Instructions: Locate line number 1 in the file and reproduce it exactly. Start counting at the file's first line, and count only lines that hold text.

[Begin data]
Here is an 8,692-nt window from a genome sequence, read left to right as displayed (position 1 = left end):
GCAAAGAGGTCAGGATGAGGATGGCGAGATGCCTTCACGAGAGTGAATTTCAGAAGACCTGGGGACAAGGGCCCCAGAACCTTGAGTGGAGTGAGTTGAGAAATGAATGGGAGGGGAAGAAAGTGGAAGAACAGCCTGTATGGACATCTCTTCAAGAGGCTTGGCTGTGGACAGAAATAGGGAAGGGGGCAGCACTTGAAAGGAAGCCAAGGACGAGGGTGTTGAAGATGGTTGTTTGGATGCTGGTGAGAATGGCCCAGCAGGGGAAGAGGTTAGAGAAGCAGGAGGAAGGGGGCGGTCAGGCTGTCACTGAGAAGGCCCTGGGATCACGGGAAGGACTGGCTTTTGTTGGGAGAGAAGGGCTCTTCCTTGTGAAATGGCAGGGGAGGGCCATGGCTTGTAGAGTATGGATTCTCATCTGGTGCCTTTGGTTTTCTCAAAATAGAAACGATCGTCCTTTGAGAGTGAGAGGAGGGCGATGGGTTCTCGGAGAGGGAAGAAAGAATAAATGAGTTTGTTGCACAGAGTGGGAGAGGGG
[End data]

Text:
Here is an 8,692-nt window from a genome sequence, read left to right as displayed (position 1 = left end):